March 7, 2013

Notes on Nursing: Meet Misty!

I'm so excited for this new feature. I hope others (particularly nurses and nursing students, obviously) will find this interesting and helpful. And that people will actually want to participate. That would help too :)

First up is Misty from Busybody!

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 I'm in my final semester in working toward my ADN - a 2 year degree to get my RN, at Orangeburg-Calhoun Tech. I started out interested in nursing because I wanted to do something where I could develop a skill and help people. Nursing school has been hard on our family, my social life (involvement in our church) but I have made lifelong friends in nursing school. Because truly, they are the only ones that can fully understand and appreciate what you are going through - nursing school ;)

When do you graduate? 
My graduation date is May 7th, 2013.

What made you want to be a nurse?
 I've had bouts with ulcerative colitis where I've spent lots of time in the hospital, as did my little brother. I've had some really great nurses and some not so good nurses. I also have friends and family members that were nurses who absolutely love what they do, and it just sort of rubbed off on me.

What areas of nursing are you interested in?
 Honestly, I haven't really found my home in nursing yet. All I know for sure is that I want to work in a hospital where I can develop and hone all my new nursing skills. It will probably be on a Med-Surg or Orthopedics floor. 

What has been your favorite nursing class so far? Least favorite?
 I'll start with my least favorite.
Pediatrics. {pediatrics oncology to be more specific}.
The only reason I had such a hard time with it is because I have an {almost} 4 year old daughter, and it was really hard for me not to personalize those sick kids. It made me realize how blessed I am to have such a thriving, healthy child. I would probably cry every day and eventually become burned out if I chose that field.

My favorite class... Right now, we're in Motherhood/Maternity and so far, it has been my favorite. I am way interested in all that stuff and could possibly see myself working in Postpartum {or even L&D}. I find I can relate to the patients more because I am a mother, had a c-section, and breastfed for 12 months. It really is neat when you can teach someone something because you have life experience in it.

What is your favorite skill you've learned or performed so far?
 The one I'm most comfortable with is dressing changes, because I've done tons. The one I need to work on the most: starting IV's and catheters.

What makes you most nervous about becoming a nurse?
 The thing that I'm most nervous about is making a medication error. I've heard that if you have been a nurse for at least 6 months, then you've made an error. This scares me beyond anything else. Maybe because it can be the most critical error ever.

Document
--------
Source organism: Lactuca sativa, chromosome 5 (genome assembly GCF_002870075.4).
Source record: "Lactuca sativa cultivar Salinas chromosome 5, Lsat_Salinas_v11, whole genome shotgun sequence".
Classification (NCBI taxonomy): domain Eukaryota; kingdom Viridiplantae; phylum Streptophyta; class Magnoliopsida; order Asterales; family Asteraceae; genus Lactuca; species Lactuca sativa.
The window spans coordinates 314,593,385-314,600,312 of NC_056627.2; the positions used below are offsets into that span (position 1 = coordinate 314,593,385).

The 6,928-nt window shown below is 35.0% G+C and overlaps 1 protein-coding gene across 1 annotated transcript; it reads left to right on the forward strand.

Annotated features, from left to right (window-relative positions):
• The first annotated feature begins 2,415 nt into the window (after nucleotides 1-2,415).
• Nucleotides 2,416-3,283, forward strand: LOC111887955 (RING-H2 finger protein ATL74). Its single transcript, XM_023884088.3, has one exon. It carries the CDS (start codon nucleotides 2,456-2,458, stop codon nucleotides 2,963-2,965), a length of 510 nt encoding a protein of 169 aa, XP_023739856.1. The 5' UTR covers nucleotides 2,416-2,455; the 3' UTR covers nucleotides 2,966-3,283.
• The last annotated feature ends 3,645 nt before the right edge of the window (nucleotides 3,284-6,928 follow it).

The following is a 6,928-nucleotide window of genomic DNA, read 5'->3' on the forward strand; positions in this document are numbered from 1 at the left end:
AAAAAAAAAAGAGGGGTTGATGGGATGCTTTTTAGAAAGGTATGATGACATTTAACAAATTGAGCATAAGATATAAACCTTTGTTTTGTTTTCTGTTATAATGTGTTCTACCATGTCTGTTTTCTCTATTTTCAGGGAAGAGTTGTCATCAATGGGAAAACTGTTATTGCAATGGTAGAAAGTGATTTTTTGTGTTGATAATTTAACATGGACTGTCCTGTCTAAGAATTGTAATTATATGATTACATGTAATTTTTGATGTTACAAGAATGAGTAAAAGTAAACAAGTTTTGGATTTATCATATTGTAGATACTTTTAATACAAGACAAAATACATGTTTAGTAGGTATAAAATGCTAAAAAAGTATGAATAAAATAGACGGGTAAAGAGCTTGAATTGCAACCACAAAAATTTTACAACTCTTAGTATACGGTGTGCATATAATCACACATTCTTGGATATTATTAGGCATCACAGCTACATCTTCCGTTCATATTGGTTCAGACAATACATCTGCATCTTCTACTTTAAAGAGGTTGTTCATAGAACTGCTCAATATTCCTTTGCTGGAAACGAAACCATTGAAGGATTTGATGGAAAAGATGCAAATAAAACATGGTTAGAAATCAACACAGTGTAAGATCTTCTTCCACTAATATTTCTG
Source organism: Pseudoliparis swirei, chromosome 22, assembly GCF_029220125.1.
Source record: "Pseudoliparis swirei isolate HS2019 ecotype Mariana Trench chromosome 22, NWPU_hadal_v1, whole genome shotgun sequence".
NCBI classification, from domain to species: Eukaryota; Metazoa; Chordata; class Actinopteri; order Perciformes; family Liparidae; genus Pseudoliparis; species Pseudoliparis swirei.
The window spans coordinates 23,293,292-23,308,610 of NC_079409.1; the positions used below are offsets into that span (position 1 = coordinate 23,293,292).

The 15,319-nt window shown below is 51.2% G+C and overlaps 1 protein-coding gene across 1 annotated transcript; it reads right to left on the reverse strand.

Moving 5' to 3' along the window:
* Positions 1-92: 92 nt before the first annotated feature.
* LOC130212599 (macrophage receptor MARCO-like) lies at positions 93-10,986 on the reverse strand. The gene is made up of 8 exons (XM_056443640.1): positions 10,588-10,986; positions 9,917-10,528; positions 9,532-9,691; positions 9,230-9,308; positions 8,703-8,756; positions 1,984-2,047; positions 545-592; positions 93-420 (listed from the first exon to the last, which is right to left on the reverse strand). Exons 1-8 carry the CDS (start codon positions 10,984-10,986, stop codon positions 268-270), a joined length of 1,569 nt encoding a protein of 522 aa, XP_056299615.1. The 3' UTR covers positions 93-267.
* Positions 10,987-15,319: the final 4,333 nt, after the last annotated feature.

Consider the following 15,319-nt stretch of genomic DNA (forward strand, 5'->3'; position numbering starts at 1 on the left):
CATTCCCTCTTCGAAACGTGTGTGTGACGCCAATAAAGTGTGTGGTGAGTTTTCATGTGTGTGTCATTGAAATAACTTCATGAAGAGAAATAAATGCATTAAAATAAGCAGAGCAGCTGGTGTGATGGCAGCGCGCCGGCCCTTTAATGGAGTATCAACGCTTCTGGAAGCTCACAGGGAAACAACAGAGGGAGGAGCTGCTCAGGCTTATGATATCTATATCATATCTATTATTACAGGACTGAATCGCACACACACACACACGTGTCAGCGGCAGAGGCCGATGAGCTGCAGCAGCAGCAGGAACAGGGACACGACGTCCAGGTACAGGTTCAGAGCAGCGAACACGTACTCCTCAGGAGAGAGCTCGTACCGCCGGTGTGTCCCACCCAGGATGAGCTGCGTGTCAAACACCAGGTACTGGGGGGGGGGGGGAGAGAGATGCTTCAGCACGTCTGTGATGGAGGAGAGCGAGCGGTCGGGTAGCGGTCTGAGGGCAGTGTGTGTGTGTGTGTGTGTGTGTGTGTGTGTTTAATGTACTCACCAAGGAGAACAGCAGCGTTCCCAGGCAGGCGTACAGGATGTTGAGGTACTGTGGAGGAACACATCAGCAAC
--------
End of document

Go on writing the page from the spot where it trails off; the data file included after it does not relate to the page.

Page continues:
What three things are must-haves for surviving nursing school?
 1. Black Ball point pens
2. Anything that will keep you and everything else organized
3. Computer paper and ink for your printer {because we have to print out all our own power points and hand outs}

Any funny stories about nursing?
 I was helping one of my classmates change the dressing on a patient that had schizophrenia. I was holding the patient's leg while my classmate was wrapping the Kerlix around the patient's leg. WELL, at first, the patient told me to massage his leg while I was holding it. THEN, he got really excited and said "Suck my toe, suck in the name of the LORD, suck my toe." Um, no thanks, and that was it.

Any advice for those thinking about nursing school?
 Work on saving your money before you start your classes.
Nursing school is expensive and it's really hard to have a job and go to school at the same time.
Oh, and get all of the core classes you can out of the way so you only have to take nursing classes.

 Nursing school will definitely give you some lifelong friends. No one really knows what you're going through besides them. And starting IV's takes tons of practice! It took doing 3 or 4 before I actually became comfortable doing it! And oh, medication errors. Our senior professor told us that being scared about medication errors is kind of a good thing because when you start to became lax about it is when you would be more likely to make a mistake.

Huge thanks to Misty for being a part of my first Notes on Nursing feature! If you would like to be featured in the future, send an e-mail to with the subject Notes on Nursing.


  1. thank you so much for the feature!!
    This is an awesome new feature you're doing :)

  2. Starting Iv's defiantly takes some practice! When I started working in the ED, I was fair to alright at putting in IV's, I got a lot better (After lots of prayers) over the next year! Plus, it really seems to bug other nurses when you have to ask them to help you with IV placement! So, while driving to work, I would (and still do) declare, "I am and IV and catheter master!". This and lot's of prayers really helped me get to where I can almost get a line in anybody, even children! Thank God!

    I liked this post!

    =) Brooke